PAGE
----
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Human Rights

Land, But No Paradise, for Brazil Massacre Survivors

Dead trees mark the site of the 1996 massacre in Eldorado dos Carajás. Credit: Fabíola Ortiz/IPS

ELDORADO DOS CARAJÁS, Brazil , Apr 16 2013 (IPS) - The order came from the office of the governor of the northern Brazilian state of Pará, Almir Gabriel, at 5:00 PM on Apr. 17, 1996: clear route PA-150, the epicentre of social protests for land reform, at any cost.

Route PA-150 joined the city of Marabá and the town of Parauapebas, in the southeast of the Amazonian state of Pará, the location of some of the country’s largest mining and ranching projects.

On that day in 1996, at a spot known as the “S” curve on route PA-150 in Eldorado dos Carajás municipality, 800 kilometres from the state capital Belém, 150 police officers opened fire on some 1,000 demonstrators belonging to the Landless Rural Workers Movement (MST) who were blocking the road.

Nineteen people were killed and 70 were wounded. The demonstrators were on their way to Belém to demand the expropriation of the Macaxeira estate in Curionópolis, close to Eldorado, already under occupation by 1,500 families, and the distribution of its land under the land reform laws.

The tragedy placed land reform on the political agenda of this South American country, and Apr. 17 was named International Day of Peasant Struggle.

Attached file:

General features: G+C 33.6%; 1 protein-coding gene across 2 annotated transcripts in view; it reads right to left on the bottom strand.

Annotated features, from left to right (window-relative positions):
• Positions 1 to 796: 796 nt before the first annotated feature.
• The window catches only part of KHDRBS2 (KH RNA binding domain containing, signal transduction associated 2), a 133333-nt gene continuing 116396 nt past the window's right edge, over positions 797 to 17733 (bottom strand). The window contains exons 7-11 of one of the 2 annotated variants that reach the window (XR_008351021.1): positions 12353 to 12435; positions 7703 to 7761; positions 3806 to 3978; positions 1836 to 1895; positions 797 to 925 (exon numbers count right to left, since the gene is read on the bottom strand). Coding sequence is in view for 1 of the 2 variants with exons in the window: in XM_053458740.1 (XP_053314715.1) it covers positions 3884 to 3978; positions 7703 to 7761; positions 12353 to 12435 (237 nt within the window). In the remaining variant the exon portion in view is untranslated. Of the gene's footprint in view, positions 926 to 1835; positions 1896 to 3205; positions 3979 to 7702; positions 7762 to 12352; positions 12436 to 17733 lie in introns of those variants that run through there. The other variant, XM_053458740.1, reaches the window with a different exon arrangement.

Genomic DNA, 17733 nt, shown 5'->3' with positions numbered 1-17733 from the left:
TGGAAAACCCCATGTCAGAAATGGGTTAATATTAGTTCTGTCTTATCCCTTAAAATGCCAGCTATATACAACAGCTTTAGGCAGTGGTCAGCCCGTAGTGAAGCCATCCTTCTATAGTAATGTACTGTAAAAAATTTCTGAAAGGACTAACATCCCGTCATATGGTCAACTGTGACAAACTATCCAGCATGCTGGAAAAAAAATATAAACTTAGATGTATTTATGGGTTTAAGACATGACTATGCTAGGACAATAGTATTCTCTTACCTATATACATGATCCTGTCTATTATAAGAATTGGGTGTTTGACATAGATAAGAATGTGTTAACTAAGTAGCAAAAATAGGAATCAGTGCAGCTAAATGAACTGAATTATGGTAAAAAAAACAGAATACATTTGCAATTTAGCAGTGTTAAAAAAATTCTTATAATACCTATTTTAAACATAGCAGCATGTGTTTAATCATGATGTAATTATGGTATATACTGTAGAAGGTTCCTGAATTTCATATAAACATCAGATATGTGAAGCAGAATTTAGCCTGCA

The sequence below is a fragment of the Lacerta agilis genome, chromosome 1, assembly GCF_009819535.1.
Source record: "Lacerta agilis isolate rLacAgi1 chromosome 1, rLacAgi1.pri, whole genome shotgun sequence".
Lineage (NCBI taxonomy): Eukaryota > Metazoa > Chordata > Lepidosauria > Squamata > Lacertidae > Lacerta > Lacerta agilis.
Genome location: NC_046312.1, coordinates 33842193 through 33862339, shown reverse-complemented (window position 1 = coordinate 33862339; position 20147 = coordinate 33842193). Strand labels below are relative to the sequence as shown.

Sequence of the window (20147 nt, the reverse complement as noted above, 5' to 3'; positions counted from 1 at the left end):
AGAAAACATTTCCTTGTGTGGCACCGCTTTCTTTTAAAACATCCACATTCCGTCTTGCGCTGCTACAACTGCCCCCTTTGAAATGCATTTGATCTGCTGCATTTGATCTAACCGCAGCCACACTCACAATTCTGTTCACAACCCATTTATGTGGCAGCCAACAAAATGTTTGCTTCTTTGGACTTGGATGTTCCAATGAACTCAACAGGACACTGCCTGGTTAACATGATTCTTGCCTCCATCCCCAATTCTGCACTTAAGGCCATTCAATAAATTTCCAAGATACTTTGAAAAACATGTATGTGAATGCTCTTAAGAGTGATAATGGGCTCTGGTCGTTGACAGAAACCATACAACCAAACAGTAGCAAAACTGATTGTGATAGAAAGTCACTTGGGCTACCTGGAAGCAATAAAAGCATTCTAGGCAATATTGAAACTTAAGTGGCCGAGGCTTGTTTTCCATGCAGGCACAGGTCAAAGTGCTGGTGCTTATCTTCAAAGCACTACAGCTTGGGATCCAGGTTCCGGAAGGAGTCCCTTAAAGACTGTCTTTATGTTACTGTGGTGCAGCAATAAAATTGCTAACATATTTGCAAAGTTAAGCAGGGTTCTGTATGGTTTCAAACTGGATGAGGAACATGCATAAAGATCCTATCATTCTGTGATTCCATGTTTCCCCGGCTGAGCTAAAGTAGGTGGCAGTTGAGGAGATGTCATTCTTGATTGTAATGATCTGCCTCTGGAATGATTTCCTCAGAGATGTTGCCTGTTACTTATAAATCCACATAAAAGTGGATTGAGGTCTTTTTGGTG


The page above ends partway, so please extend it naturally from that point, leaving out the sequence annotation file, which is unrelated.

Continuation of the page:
This year is the 17th anniversary of the massacre, and the 15th anniversary of the creation of Assentamento 17 de Abril, the peasant settlement founded in response to the demonstrators’ demands.

The settlement was created nearly two years after the massacre, when the National Institute for Colonisation and Land Reform (INCRA) declared the Macaxeira estate unproductive, a necessary condition for expropriation according to the land reform laws.

Some 700 previously landless families are now settled on 37,000 hectares of the estate which the MST activists occupied in 1996. Today they are struggling to survive, without sources of employment or support to make their plots of land productive.

Ivagno Brito, the son of peasants, was 13 years old when he witnessed the massacre. Today he is 30, and dedicated to the MST cause.

“People were desperate, it was sheer madness. Imagine the scene, a whole bunch of people in the crossfire. What affected me most was seeing women and children taking cover in a small chapel that no longer exists,” said Brito, pointing out the exact spot of the massacre on the “S” curve.

“I can’t forget it. I lost my head. I couldn’t find my father and I began to run…Later on I found myself in the bushes,” he told IPS.

Maria Zelzuita, 48, was also there. “They wanted us to clear the road but we were on foot. So the police decided to open fire to clear it. What I can’t forget was the people screaming and the children crying for their mothers,” she said.

“There were already people dead on the asphalt. I took four little children by the hand to rescue them. I ran off the road towards the bushes, and we also carried a boy who had been shot.”

Zelzuita has a plot of 25 hectares of land where she grows rice, cassava, maize and pumpkins.